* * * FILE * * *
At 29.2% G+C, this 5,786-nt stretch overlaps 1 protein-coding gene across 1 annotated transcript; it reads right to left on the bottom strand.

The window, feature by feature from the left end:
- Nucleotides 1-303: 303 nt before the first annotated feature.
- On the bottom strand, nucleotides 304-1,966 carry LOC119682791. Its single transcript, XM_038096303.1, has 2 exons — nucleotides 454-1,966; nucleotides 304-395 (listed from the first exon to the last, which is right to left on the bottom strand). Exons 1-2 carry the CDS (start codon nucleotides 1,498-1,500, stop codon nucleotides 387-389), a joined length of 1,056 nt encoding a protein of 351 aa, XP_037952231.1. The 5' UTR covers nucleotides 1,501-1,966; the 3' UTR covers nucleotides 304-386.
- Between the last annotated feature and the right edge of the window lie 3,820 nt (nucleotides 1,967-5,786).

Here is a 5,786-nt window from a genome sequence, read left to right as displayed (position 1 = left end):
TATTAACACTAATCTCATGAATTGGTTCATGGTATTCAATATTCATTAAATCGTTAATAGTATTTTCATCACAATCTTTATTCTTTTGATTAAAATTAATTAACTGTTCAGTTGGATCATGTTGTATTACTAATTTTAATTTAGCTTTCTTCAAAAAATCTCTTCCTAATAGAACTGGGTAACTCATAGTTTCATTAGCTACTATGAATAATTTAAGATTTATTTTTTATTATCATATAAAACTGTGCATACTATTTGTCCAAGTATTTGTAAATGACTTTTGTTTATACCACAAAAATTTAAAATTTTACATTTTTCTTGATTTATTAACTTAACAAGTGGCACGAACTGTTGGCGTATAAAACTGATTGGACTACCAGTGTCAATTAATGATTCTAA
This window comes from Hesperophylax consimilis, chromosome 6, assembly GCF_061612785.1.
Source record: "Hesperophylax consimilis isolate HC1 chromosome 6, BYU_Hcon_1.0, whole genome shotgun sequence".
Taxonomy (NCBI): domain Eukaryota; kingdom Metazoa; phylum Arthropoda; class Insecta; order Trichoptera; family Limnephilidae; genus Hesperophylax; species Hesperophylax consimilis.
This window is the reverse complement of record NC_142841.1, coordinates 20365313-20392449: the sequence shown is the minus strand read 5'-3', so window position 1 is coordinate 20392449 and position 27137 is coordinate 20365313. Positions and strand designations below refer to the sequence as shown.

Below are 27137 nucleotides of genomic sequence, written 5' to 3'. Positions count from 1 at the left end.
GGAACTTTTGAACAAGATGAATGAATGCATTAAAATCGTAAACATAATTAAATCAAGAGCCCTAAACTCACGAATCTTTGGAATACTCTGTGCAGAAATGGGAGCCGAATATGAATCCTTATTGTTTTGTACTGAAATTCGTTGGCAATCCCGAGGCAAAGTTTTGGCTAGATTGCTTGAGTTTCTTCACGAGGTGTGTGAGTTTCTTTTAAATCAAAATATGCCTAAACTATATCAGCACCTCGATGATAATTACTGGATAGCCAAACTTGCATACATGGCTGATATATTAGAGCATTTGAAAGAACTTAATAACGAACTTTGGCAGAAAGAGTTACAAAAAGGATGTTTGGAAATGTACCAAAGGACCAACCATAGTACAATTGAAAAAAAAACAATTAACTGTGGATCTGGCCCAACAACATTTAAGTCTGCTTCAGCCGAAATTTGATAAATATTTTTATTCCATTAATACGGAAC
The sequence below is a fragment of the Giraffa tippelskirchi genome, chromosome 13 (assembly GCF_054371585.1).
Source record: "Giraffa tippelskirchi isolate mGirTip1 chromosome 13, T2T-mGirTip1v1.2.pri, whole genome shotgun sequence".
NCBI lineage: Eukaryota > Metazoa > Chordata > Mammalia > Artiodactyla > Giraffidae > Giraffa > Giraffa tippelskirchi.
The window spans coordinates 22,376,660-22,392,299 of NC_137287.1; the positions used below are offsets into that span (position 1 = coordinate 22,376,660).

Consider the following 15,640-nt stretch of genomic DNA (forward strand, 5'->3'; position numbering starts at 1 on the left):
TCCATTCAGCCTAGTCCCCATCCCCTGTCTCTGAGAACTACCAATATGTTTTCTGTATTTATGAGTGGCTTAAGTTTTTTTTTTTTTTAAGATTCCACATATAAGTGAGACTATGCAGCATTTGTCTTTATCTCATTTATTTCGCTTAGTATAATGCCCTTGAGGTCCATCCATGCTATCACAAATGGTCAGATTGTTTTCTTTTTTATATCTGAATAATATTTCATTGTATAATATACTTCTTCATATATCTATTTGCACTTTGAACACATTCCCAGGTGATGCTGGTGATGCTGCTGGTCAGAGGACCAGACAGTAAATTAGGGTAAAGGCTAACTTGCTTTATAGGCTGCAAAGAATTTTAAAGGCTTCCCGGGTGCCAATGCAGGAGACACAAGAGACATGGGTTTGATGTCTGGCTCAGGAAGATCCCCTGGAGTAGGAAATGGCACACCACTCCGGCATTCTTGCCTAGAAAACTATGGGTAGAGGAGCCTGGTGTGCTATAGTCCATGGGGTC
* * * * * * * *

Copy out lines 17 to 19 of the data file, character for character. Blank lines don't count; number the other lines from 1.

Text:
The window spans coordinates 22,376,660-22,392,299 of NC_137287.1; the positions used below are offsets into that span (position 1 = coordinate 22,376,660).

Consider the following 15,640-nt stretch of genomic DNA (forward strand, 5'->3'; position numbering starts at 1 on the left):
TCCATTCAGCCTAGTCCCCATCCCCTGTCTCTGAGAACTACCAATATGTTTTCTGTATTTATGAGTGGCTTAAGTTTTTTTTTTTTTTAAGATTCCACATATAAGTGAGACTATGCAGCATTTGTCTTTATCTCATTTATTTCGCTTAGTATAATGCCCTTGAGGTCCATCCATGCTATCACAAATGGTCAGATTGTTTTCTTTTTTATATCTGAATAATATTTCATTGTATAATATACTTCTTCATATATCTATTTGCACTTTGAACACATTCCCAGGTGATGCTGGTGATGCTGCTGGTCAGAGGACCAGACAGTAAATTAGGGTAAAGGCTAACTTGCTTTATAGGCTGCAAAGAATTTTAAAGGCTTCCCGGGTGCCAATGCAGGAGACACAAGAGACATGGGTTTGATGTCTGGCTCAGGAAGATCCCCTGGAGTAGGAAATGGCACACCACTCCGGCATTCTTGCCTAGAAAACTATGGGTAGAGGAGCCTGGTGTGCTATAGTCCATGGGGTC